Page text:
While it would be nice to have a device that caused lightning to fire on cue, a lightning trigger actually doesn’t affect the lightning. But it does something almost as good: It fires your camera when lightning occurs. At night, you can open the camera shutter and just wait for a strike (although that’s kind of hit-or-miss), but during the day, there’s too much light to keep the shutter open for minutes at a time (not to mention the draw on the camera battery). With the Lightning Trigger from Stepping Stone Products, you don’t have to keep the shutter open; the camera automatically fires when lightning occurs, day or night. (The Lightning Trigger also can fire your camera when it detects a burst from an electronic flash unit, or even fireworks.)
|Tamrac Evolution 8 With Rain Cover; Tamrac Evolution 8|
If you’re working from your car, you can keep your gear there. If you’re hiking to a location, you’ll want a convenient photo backpack with a rain cover to protect your gear. A bag or case is a good way to keep your gear organized in your car, too.
|Giottos Lefoto LF5203; Kata 3N1-22|
If your photo backpack isn’t waterproof, you can keep it in a “dry bag.” Dry bags, popular with kayakers and rafters to keep their gear safe, are sealable waterproof sacks sold at outdoors- and sporting-goods stores.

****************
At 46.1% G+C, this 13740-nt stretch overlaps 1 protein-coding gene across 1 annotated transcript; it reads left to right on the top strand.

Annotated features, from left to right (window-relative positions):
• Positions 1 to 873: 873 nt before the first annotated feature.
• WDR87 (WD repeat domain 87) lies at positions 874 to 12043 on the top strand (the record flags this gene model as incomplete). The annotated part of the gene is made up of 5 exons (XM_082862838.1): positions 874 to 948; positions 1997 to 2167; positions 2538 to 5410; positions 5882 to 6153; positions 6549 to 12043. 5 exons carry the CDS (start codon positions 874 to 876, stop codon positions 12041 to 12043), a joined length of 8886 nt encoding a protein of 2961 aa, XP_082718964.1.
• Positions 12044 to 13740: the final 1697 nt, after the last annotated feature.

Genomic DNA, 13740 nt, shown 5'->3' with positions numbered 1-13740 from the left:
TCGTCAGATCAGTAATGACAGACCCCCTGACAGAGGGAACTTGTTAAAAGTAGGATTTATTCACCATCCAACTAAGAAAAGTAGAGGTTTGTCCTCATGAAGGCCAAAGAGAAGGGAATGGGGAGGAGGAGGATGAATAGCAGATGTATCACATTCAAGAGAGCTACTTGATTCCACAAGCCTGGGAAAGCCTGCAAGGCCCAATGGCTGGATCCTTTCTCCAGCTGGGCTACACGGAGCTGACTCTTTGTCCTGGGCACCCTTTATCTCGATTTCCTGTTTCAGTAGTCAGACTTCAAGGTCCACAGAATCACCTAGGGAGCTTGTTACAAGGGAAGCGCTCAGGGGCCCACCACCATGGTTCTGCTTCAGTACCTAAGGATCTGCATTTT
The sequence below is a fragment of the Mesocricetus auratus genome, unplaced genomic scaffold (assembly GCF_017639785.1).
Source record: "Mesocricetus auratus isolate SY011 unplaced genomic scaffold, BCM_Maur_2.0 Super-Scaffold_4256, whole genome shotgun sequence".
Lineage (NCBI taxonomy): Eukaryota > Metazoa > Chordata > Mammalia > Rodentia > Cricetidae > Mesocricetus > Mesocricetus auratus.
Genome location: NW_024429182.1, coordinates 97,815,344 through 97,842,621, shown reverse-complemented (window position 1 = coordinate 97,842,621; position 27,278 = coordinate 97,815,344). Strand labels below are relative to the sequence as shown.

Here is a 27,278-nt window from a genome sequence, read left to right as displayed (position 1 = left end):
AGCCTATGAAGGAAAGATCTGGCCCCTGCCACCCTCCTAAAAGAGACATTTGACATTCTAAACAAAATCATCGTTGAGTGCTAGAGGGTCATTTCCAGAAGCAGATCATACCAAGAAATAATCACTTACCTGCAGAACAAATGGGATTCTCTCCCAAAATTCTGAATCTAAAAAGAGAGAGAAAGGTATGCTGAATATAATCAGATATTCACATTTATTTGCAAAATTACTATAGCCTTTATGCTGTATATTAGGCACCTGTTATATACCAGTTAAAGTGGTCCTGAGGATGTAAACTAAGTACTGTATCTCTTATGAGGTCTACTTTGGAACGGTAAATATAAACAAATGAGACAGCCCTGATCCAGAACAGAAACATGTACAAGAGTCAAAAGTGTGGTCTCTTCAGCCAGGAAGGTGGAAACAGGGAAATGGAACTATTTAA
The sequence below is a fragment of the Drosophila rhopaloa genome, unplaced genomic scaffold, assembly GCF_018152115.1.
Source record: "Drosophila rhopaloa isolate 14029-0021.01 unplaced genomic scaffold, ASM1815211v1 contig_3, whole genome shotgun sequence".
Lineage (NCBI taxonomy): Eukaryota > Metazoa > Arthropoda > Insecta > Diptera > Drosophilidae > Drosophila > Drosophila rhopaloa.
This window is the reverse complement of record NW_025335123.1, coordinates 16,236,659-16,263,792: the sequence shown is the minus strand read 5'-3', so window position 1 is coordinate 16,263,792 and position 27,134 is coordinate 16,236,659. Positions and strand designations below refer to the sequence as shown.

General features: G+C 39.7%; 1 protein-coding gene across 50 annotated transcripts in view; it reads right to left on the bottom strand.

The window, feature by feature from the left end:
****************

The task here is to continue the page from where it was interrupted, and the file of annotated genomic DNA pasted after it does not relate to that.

A metal tripod makes a perfect lightning rod, so isn’t the best choice for a summer-storm camera support outdoors. A bean-bag support contains minimal metal (either none at all or just a camera-mounting screw) and lets you put the camera almost anywhere—including spots a tripod won’t fit. Of course, the camera itself contains metal parts, so it’s always wise to stay a safe distance from the storm (see the “Lightning Strikes!” sidebar).
|Novoflex Bean Bag; Joby Gorillapod Focus; The POD|
Artificial Light For Nearby Subjects
A flash unit like the Nissin Di866 can provide pleasant fill light for nearby subjects in your summer-storm shots. All DSLR manufacturers and several other companies make shoe-mount flash units. If you’re doing videos with an HD DSLR, you might find the Litepanels MicroPro Hybrid or Flashpoint FPVL112 handy; the MicroPro Hybrid serves as a flash unit for still photos and can provide continuous light output for videos.
|Flashpoint FPVL112; Litepanels MicroPro Hybrid; Nissin Di866|